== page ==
21st Century workplaces (including online freelancing) will be harmed by copying 20th Century Labor Laws

Posted on October 31, 2016  /  2 Comments

quidriseinusecropped2Since the middle of October, we have been engaged in the dissemination of the findings of our research on online freelancing. Our audiences have been current and potential freelancers and the objective has been awareness raising. But we’ve been thinking about the broader implications as we formalize our dissemination strategy. The World Bank’s 2016 WDR entitled Digital Dividends, has many important and relevant insights, including:

Better skills will help many workers cope with the effects of internet-enabled automation. But changes in the labor market also require rethinking social protection and tax systems. The on-demand economy leads to more informal employment, transferring insurance and occupational obligations to freelance workers. Strict labor regulations, common in developing countries, and overreliance on labor taxation encourage faster automation by making hiring more expensive. It would be better to strengthen workers’protection independently from work contracts by delinking social insurance from employment, offering independent social assistance, and helping workers retrain and find new employment quickly. In many countries this requires major reforms. And countries just starting to develop social protection systems and deepening labor laws should design them for the 21st-century workplace, rather than copy what industrialized countries created for a very different world of work.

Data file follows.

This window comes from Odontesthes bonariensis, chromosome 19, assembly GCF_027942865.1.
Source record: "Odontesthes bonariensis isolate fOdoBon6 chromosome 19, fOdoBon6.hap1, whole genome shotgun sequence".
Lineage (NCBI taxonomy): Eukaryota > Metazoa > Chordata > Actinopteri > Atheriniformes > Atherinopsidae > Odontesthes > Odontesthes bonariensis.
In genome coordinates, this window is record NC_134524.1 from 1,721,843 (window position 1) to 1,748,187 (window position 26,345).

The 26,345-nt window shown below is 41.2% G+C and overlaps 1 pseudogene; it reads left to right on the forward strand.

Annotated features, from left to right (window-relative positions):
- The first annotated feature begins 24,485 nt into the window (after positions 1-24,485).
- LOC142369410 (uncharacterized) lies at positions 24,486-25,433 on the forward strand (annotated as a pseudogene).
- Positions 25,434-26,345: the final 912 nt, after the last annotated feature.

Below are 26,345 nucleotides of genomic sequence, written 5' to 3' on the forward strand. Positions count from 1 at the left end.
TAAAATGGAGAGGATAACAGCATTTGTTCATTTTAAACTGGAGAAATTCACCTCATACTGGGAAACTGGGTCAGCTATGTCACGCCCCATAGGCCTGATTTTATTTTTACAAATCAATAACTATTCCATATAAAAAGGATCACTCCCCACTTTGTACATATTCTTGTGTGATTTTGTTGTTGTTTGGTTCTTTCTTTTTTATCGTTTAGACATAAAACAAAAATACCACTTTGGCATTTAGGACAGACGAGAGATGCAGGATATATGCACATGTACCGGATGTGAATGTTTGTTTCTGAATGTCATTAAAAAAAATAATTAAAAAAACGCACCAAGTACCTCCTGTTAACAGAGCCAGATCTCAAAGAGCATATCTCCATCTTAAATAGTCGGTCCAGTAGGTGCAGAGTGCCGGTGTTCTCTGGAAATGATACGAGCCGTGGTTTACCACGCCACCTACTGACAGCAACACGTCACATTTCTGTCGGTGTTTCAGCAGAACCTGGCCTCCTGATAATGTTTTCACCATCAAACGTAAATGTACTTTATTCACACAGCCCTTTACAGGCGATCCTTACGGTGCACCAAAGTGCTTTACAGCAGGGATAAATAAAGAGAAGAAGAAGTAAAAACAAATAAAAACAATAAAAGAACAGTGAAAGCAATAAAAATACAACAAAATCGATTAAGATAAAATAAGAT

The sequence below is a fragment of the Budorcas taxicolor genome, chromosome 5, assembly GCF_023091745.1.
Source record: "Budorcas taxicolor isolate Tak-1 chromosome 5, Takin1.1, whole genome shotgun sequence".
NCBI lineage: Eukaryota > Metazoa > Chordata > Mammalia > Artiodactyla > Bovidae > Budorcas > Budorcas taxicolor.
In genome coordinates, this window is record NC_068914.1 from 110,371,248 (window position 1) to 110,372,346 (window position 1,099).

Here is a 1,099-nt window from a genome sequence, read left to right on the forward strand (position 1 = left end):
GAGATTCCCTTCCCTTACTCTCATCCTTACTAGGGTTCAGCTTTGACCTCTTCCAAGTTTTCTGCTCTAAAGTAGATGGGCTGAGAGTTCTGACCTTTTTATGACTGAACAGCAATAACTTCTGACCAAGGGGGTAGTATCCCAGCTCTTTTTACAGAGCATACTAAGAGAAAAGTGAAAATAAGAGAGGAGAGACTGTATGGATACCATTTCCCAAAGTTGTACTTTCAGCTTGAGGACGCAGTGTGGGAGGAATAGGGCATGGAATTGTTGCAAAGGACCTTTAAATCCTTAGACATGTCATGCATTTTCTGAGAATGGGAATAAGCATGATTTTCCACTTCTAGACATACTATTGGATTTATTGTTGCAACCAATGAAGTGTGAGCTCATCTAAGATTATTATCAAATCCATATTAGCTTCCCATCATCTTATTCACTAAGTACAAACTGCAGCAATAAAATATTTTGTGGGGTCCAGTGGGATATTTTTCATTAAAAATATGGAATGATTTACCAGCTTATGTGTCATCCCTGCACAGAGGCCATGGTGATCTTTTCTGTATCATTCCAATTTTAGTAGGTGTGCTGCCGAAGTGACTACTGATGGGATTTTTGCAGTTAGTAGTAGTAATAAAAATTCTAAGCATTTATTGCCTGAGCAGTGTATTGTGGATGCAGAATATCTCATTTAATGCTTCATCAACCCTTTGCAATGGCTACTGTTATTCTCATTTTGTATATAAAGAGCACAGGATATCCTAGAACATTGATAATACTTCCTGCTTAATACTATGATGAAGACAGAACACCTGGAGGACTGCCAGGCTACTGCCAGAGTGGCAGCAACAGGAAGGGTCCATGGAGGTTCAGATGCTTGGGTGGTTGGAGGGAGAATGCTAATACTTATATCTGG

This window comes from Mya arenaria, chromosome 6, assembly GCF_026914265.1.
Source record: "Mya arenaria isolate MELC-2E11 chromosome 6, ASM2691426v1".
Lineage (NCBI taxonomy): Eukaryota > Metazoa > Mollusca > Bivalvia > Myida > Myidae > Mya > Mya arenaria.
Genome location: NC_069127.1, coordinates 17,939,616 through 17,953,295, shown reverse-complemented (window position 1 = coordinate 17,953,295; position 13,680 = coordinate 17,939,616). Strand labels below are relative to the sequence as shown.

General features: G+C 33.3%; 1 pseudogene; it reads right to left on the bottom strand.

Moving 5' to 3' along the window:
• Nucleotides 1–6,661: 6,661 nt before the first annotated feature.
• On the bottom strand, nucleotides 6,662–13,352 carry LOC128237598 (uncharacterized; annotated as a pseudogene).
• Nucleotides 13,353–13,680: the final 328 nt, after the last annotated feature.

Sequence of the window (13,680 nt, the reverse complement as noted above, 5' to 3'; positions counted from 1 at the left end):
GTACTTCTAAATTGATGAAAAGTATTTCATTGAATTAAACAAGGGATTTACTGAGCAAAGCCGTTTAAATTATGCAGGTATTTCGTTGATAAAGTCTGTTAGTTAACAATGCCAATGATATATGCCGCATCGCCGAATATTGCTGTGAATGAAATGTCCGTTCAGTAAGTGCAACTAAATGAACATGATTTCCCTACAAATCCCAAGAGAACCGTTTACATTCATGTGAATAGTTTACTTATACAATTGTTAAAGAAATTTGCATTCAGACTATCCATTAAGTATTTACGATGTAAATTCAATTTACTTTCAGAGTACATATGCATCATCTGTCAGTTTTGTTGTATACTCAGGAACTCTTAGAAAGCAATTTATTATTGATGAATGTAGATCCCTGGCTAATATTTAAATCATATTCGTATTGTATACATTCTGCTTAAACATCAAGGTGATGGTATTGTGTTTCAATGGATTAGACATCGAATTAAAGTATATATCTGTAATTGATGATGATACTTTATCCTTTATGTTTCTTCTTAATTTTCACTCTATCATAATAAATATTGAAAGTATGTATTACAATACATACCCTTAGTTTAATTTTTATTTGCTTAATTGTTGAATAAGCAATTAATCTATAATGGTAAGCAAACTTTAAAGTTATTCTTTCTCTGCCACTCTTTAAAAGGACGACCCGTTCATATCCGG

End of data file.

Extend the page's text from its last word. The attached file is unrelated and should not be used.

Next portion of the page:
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  1. There are two sides to this. Governments need to also consider taxation of freelancers taking into account things like health benefits, retirement benefits now have to be Bourne by the freelancers themselves.

    On the other hand having more f eelancers is benefiting to small businesses and they should make it easier for small businesses to employ freelancers.

  2. In Sri Lanka, if a service is supplied to an entity outside the country, the payment received is deposited in a LK bank account and declared, it is exempt from tax. If the service is supplied within the country, normal taxes apply.